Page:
First let’s talk about what not to eat. We now know that to supply more oxygen to the brain ( or else you start seeing things), muscle tissue, heart, lungs, in fact to every cell, our body will need to suspend its mundane duties like digestion. And it hopes that you show the wisdom of not eating processed, sodium-loaded food, which other than loading your stomach will also load the pretty valleys and hillside with ugly plastic wrappers. Just like garbage-filled hills take away from the natural beauty of the HImalaya, eating the contents inside that plastic takes away from your physiological adaptations.
At higher altitudes, as the air gets drier and as the resting heart rate increases, the body gets dehydrated quickly. One of the ways in which our body responds to altitude is by storing more sodium in its cells, allowing it to hold on to more fluids. Eating processed food that is loaded on sodium disturbs the natural balance that the body is trying to bring about and leads to bloating and swelling, specially of the extremities like the feet and fingers. Other than coming in the way of your adaptation response this can just take the edge out of your holiday because soon this leads to headaches, diarrhoea etc.
So when in the Himalaya, just follow these three basic guidelines: –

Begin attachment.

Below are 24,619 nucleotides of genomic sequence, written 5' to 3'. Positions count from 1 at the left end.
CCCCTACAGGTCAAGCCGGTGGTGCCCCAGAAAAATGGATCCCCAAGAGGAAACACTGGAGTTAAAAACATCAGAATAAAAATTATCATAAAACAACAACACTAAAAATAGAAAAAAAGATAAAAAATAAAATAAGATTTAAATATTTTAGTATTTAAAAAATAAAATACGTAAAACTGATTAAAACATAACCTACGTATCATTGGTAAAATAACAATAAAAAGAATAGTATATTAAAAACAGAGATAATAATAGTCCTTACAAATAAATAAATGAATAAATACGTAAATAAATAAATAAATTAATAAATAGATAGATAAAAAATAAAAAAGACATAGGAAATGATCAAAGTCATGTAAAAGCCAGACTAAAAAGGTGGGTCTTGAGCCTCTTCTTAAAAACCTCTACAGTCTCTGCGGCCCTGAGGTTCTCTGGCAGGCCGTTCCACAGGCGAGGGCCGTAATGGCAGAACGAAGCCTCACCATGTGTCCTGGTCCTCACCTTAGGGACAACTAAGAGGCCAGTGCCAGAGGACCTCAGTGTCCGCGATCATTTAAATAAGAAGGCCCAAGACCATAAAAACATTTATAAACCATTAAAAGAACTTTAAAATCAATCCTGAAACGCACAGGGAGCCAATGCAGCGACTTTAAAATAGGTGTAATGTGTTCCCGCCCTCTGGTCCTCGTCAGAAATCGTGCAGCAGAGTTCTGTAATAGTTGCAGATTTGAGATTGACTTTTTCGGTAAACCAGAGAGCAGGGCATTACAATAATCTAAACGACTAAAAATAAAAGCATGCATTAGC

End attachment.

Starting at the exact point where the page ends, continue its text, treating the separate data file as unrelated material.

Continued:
1. Don’t eat or drink anything that comes out of plastic be it juice or biscuits/chips/noodles.
2. Eat half the quantities (eat smaller meals more frequently) that you eat at sea level and drink twice the amount of water.
3. Eat local Food-Jeera Aloo, Dal Chawal, Rajma, Momos, Thukpa ( So much better than instant noodles), Kuttu ki Roti, Namkeen chai, local dry fruits like walnuts and apricot, Dahi, Siddhu, poori, etc.
Just these three will ensure that you are in a zone to let the body carry out its magic work and turn your body into a fat-burning machine. This way you will get less tired as you climb and also get thinner.
Some food items you can carry with you from home to optimize the body’s fat-burning abilities:
5. Fruits and dry fruits
All homemade, of course.
Some people who come on GP’s treks scold him for faking my involvement in planning meals on his trips. Which dietician in her right frame of mind would ask us to drink rhododendron juice (so sweet), eat potatoes (so fattening), rice (so much carbs) and Rajma (so rich), they say? But come on, you know that not only is this misinformation about the nutrients in these foods, but also about the adaptation process the body goes through. Trekking itself doesn’t burn fat, but following the RT and eating local is what puts the body in the right frame and gear to burn fat.Honestly, you don’t need a dietician to eat right on a trek; then again, if you feel trekking is all about a free pass to instant noodles and endless chocolate, then what you need is a slap, oops, education.
Read more about Himalayas in the book – “The land of Flying Lamas” by Gaurav Punj